Restricted Byways:

A restricted byway allows a right of way on foot, on horseback, or leading a horse, cycling and for any vehicles other than mechanically propelled vehicles (formerly Roads Used as Public Paths).

Byways Open to all Traffic (BOAT):

A byway is a right of way which is open to all types of users, (including use by horse drawn and motor vehicles) but which is used mainly for the purposes for which footpaths and bridleways are used.

There are also 830km of Unclassified Road Network (UCRs) in Ceredigion, of which approximately 40km (4.8%) are unsurfaced: these are identified as ‘ORPAs’ on Ordnance Survey maps. These routes provide valuable recreational opportunities and whilst the council has a clear maintenance liability, public access rights may not be definitively known.

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How museums can help to shape the future of Wales

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ON DECEMBER 6, Ceredigion Museum hosted the launch of a new report. The Happy Museum report, ‘Welsh museums and the Wellbeing of Future Generations Act’, shines a spotlight on the many ways that Welsh museums are responding to the goals of the Act.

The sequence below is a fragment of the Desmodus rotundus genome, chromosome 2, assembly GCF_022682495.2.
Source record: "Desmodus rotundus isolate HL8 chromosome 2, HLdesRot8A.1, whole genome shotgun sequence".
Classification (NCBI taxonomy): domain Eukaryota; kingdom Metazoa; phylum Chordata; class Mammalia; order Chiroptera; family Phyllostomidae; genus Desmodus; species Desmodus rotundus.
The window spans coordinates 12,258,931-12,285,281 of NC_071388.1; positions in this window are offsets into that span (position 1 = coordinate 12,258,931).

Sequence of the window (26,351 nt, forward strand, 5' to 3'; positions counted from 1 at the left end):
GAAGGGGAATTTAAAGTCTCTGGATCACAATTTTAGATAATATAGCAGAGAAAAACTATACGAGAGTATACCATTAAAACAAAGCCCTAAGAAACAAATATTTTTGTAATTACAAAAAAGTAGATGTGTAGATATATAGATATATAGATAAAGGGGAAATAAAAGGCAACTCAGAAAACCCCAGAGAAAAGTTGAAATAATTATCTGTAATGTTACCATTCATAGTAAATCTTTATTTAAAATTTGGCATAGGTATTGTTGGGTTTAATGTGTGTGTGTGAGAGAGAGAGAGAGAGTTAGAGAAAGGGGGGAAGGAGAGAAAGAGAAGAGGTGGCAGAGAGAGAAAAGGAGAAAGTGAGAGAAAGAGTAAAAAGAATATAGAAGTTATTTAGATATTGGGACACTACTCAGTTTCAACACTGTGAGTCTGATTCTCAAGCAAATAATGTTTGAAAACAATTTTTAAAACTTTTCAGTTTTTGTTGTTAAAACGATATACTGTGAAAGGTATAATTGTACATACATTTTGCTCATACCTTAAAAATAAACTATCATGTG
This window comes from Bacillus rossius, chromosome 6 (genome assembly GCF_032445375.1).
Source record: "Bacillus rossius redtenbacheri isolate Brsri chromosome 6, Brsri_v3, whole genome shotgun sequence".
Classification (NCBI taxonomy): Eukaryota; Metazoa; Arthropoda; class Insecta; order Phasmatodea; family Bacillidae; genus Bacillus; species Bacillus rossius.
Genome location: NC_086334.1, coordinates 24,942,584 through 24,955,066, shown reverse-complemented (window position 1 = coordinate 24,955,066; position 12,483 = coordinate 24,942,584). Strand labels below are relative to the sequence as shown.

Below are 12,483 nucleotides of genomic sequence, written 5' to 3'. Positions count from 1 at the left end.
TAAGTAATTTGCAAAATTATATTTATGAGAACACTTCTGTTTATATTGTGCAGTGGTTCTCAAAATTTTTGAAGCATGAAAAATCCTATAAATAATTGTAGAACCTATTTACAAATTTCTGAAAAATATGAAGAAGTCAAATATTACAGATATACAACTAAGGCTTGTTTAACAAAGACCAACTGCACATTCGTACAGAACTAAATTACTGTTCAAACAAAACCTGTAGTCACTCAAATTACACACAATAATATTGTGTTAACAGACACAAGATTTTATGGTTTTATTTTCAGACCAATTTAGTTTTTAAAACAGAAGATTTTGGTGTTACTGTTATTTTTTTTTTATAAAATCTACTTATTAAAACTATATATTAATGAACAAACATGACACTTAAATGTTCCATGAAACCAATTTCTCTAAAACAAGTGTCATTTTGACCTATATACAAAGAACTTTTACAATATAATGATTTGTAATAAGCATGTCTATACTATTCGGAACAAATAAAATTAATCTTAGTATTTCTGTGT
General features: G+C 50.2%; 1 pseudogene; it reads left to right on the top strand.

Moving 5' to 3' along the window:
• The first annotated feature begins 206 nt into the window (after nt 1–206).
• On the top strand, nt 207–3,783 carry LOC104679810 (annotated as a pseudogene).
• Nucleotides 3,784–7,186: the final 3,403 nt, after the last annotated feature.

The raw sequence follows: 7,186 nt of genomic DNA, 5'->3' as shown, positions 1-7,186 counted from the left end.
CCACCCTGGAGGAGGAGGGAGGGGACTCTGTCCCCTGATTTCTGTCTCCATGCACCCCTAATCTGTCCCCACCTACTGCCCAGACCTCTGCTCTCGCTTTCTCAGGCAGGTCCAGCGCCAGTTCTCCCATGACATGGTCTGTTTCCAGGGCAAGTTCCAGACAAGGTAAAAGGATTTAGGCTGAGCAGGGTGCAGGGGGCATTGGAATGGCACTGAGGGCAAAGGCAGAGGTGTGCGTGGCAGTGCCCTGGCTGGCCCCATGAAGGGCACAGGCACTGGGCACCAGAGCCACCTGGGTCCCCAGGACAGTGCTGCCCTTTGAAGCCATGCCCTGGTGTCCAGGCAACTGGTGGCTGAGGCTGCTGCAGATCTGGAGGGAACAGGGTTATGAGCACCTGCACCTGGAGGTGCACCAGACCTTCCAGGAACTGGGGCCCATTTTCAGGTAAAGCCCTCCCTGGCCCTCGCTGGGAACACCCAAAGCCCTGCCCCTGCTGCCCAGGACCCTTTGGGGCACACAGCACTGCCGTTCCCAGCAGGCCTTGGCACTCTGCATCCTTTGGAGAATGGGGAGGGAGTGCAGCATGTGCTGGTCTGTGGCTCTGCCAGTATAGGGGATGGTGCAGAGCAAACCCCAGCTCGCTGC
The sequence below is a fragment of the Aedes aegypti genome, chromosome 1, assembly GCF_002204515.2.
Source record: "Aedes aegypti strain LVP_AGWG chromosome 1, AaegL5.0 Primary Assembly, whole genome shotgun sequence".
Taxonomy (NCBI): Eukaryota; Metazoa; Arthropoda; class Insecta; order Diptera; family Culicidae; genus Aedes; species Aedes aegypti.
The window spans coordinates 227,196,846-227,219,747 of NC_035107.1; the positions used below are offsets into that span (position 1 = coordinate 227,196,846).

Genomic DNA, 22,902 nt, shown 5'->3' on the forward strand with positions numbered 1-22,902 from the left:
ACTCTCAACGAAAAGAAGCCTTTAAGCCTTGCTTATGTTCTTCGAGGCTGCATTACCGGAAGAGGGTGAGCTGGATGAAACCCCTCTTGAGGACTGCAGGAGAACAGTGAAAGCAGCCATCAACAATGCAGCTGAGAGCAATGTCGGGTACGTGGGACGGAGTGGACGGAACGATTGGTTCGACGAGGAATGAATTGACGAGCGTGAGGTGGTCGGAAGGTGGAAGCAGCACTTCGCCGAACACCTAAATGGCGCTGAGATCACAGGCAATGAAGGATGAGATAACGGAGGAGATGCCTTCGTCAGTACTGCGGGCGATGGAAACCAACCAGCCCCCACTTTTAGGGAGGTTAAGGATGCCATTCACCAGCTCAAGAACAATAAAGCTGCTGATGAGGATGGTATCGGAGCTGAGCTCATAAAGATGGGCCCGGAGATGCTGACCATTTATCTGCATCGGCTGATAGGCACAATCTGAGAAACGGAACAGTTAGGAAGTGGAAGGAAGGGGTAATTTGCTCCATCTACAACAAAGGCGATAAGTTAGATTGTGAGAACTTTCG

Focusing on the work of six Welsh museums, the report shows the significant contribution museums can make through examples of current or recent practice. It also details the museums’ efforts to develop projects to respond to the Wellbeing goals.

Ceredigion Museum Curator, Carrie Canham said: “It’s an honour to have had such an important document for museums throughout Wales launched at Ceredigion Museum. Ceredigion Museum has been a Happy Museum partner for some years now. They’ve supported us to deliver projects that have had a positive impact on local people’s lives, so it’s great to put that in the context of the ground-breaking Well-being of Future Generations Act 2015. This report shows how we, and other museums in Wales, are ahead of the game in responding to the Act and how much we have to contribute to the wellbeing of our nation.”

The report was developed through a partnership between Happy Museum and Ceredigion Museum, Monmouthshire Museums, Cardiff Story Museum, Oriel Môn, Storiel and Wrexham County Borough Museum and Archives. The project was supported by the Welsh Government through an accreditation support grant from the Federation of Museums and Art Galleries of Wales,

The Director of Happy Museum Project, Hilary Jennings said: “The Future Generations Act in Wales is an exemplary piece of legislation and museums in Wales are responding across the board to its seven goals.  We hope that the work of these Welsh museums will provide inspiration for the potential of museums worldwide to work in support of the wellbeing of people, place and planet.”

Happy Museum project supports museum practice that puts wellbeing within an environmental and future-facing frame. It rethinks the role that museums can play in creating more resilient people, places and planet.